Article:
4 barriers hindering your digital transformation

According to our research, marketers have identified three of the most important components of a successful digital transformation:

  • having a data-driven strategy
  • correctly selected technologies for the company’s infrastructure
  • defining your strategy for cultural transformation.

All companies are different, each has its ambitions and business development plans. But there are several common barriers that companies face at different stages of their transition to the digital plane.

External uncertainty should not lead to inaction

Every second marketer perceives the growth of competition as a barrier to improving customer relations. One in three thinks the barrier is data protection regulation. And every fourth is afraid of the so-called fragmentation of media – when the user has a huge number of channels of information consumption.

And when you add in the uncertainties of the geopolitical future and heightened consumer control, companies can become indecisive and inactive. Transformation processes can only be completed if management is focused on the cause of the transformation and has a clear plan for change for all stakeholders.

Disunity leads to chaos

Digital transformation usually requires revising processes and reorganizing positions to introduce new features into existing marketing. Often digital is introduced as an independent unit in the existing infrastructure, and there is no understanding of how to change the existing processes and culture.

Organizations also need to be careful about outsourcing digital expertise to positions leading business transformation. Why does it happen? The point is that transformation requires a deep dive into the business and strong management skills for effective business-wide solutions.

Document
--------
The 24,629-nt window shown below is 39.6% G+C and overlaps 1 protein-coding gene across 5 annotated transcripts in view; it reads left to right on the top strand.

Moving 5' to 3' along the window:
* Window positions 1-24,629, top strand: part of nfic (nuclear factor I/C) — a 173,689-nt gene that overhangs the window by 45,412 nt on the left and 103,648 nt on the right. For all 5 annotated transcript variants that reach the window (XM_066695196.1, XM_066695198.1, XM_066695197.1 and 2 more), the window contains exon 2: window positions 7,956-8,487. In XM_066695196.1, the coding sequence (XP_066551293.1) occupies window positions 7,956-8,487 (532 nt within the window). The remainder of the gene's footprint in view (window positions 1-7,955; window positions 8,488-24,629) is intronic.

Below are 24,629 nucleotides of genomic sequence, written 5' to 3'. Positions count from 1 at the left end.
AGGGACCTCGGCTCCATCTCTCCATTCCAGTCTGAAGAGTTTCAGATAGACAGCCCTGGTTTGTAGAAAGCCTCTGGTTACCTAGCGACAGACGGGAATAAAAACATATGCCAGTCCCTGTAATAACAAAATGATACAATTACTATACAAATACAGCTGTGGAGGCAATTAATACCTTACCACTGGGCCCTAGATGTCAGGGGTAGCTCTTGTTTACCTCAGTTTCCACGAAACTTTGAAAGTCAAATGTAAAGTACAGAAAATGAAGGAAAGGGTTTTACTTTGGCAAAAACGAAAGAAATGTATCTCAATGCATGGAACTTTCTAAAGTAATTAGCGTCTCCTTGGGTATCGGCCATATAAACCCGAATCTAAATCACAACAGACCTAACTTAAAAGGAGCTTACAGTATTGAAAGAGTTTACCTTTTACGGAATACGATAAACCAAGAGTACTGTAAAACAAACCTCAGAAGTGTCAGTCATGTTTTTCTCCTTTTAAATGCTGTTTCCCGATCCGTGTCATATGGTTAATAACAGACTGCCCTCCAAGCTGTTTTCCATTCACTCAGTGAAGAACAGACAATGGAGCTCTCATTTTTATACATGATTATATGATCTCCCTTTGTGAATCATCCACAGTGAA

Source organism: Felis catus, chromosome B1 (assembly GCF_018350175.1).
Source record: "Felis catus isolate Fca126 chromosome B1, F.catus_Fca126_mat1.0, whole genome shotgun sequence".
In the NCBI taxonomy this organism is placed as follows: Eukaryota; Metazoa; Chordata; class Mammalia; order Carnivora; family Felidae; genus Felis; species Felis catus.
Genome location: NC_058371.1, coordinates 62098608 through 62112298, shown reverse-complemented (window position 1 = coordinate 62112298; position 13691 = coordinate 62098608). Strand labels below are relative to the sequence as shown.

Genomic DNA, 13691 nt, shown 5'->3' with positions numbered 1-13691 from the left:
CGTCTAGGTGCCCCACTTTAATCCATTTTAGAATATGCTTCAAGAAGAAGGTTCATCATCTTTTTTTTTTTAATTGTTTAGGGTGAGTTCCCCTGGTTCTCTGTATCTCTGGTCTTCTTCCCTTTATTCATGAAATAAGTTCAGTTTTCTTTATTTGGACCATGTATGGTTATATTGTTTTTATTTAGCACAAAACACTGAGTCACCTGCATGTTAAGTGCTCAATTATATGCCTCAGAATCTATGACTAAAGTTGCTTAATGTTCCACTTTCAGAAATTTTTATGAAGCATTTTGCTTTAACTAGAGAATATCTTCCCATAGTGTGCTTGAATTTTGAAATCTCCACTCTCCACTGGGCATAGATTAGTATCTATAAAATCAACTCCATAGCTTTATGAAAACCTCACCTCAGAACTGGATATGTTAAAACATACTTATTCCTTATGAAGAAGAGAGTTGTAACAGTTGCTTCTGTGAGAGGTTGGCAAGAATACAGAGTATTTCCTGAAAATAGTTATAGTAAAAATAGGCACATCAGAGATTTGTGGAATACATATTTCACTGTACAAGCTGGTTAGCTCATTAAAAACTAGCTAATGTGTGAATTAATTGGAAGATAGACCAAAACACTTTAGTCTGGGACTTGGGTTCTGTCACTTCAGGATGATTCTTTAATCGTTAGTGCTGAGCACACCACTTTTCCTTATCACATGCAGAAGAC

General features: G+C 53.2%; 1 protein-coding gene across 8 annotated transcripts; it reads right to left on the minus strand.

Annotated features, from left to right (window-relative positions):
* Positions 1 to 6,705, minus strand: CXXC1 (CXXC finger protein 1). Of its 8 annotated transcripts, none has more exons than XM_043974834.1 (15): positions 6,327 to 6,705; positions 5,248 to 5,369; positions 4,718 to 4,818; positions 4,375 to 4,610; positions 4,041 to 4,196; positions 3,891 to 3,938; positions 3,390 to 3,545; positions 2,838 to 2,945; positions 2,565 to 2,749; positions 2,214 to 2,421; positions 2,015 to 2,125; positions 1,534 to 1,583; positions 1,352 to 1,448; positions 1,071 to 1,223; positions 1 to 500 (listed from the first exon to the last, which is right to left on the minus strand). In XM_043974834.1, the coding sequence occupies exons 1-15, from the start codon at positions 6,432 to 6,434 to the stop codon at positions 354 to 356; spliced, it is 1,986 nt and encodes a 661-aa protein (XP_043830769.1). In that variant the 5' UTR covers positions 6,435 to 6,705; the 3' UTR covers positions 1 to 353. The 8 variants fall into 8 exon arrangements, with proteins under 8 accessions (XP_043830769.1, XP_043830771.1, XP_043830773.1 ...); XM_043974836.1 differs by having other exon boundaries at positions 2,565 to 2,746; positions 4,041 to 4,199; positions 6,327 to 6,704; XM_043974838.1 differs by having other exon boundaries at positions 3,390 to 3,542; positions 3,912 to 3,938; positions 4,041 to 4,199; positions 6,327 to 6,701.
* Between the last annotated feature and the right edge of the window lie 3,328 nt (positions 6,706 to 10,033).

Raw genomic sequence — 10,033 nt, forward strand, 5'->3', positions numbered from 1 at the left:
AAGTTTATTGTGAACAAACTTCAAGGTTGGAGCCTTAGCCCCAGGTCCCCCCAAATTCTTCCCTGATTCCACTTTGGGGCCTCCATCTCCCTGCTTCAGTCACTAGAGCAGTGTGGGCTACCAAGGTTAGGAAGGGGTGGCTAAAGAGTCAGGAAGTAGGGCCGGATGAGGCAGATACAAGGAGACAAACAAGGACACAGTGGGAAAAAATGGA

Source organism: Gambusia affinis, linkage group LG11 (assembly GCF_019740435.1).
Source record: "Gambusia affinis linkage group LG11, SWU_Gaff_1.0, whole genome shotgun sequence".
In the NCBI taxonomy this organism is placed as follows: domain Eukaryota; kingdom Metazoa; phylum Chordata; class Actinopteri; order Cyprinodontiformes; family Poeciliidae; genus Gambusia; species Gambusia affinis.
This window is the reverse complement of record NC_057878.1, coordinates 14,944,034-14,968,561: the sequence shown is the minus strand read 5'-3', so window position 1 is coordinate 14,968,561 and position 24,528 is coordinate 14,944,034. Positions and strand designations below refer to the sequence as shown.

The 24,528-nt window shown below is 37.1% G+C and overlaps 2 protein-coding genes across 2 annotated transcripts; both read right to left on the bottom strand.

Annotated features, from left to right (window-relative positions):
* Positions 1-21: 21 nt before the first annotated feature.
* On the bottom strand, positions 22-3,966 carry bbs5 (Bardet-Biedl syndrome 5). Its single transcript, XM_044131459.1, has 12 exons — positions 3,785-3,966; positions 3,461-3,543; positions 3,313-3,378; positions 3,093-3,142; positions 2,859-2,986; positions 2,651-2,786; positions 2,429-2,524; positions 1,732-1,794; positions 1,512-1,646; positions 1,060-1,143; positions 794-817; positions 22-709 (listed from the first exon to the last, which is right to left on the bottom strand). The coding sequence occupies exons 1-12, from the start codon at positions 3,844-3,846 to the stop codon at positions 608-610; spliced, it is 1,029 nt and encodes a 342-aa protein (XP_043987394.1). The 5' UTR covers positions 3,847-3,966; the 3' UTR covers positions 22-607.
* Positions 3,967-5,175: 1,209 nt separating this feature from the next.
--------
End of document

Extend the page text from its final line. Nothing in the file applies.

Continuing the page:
One in five marketers recognizes internal collaboration as one of the most challenging tasks, so communicating effectively across departments has never been more important.

No real-time assessment no progress

80% of marketers want to take on more responsibility for product and service innovation in the coming years. But it’s important to remember that the absence of a reliable system for measuring results is almost always a guarantee of failure, especially for pilot projects and innovations. Businesses need proven success to scale new practices. Otherwise, there is a risk of ending up in an endless stream of experiments that lead nowhere.

In addition to the assessment tools, this is where developed processes and culture facilitate the adoption of new ways of running the business and transforming them into new working practices, to ultimately influence markets on a large scale.

Manufacturability is not the key to success

Technology can certainly drive digital transformation, but it should never be the strategy itself. Before investing in technology, companies need to have a clear understanding of their business goals, the role of digital technology in the chosen go-to-market model, and the various implications for the organization.

This is especially important for leaders who decide to develop and use their technologies, for example, to activate marketing. They should take into account many other aspects, for example, hiring the necessary specialists, negotiating profitable partnerships with platforms, qualifying the technical team.

It is usually important to conduct a detailed analysis covering the customer experience, potential return on investment, impact on the organization as a whole, and change management.

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